GAO’s reports and testimonies give Congress, federal agencies, and the public timely, fact-based, non-partisan information that can improve government operations and save taxpayers billions of dollars.
In the 21st century our nation faces a growing fiscal imbalance. A demographic shift will begin to affect the federal budget in 2008 as the first baby boomers become eligible for Social Security benefits. This shift will increase as spending for federal health and retirement programs swells.
Under the current Social Security benefit formula, retired workers can receive benefits at age 65 that equal about 50 percent of preretirement earnings for an illustrative low-wage worker but only about 30 percent for an illustrative high-wage worker.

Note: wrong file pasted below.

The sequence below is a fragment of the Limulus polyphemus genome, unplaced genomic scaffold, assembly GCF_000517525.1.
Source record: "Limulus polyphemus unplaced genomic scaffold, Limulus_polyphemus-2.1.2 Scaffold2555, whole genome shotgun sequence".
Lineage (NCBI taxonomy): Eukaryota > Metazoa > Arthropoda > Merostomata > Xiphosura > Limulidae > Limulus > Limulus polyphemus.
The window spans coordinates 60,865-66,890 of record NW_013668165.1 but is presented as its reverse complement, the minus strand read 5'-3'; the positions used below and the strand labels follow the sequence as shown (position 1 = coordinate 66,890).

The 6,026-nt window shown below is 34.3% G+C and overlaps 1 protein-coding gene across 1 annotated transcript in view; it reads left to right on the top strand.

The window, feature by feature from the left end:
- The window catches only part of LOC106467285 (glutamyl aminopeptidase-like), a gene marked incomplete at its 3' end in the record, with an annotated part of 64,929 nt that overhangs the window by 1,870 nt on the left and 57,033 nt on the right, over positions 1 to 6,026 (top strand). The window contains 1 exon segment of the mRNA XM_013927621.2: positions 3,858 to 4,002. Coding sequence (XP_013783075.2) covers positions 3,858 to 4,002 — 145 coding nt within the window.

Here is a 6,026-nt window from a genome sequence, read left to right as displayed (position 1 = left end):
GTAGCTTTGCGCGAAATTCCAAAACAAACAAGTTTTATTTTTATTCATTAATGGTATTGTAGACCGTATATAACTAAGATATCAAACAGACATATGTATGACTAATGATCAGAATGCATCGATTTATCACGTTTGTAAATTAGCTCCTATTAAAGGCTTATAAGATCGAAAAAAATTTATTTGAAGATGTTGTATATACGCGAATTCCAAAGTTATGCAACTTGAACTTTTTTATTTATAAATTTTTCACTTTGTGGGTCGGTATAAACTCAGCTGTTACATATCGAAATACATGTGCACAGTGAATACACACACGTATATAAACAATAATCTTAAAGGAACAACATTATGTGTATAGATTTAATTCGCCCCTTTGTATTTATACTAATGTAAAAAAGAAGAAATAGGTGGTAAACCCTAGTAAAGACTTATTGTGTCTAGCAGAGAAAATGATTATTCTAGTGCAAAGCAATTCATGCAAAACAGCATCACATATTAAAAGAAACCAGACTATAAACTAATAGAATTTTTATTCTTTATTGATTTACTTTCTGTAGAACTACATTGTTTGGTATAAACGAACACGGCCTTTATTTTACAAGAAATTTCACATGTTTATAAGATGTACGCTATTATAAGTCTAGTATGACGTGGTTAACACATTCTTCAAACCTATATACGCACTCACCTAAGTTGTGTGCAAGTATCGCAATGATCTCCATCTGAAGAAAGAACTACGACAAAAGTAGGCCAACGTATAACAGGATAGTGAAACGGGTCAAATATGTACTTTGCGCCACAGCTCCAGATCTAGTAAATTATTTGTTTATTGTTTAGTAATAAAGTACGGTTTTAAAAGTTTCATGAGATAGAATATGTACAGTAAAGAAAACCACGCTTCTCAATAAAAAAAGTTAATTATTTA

Many proposals have been offered to restructure the U.S. Social Security system to include individual retirement savings accounts. However, some key proposals would make participation in the accounts voluntary rather than mandatory.
Pursuant to a congressional request, GAO: (1) examined the estimates of social security's implicit rates of return for different birth years, earning levels, household configurations, and other demographic groupings; (2) examined rates of return available on private market investments; and (3) discussed...
Pursuant to a legislative requirement, GAO reviewed the Social Security Administration's (SSA) new rule on Old-age, Survivors, and Disability Insurance and Supplemental Social Security Income for the aged, blind, and disabled.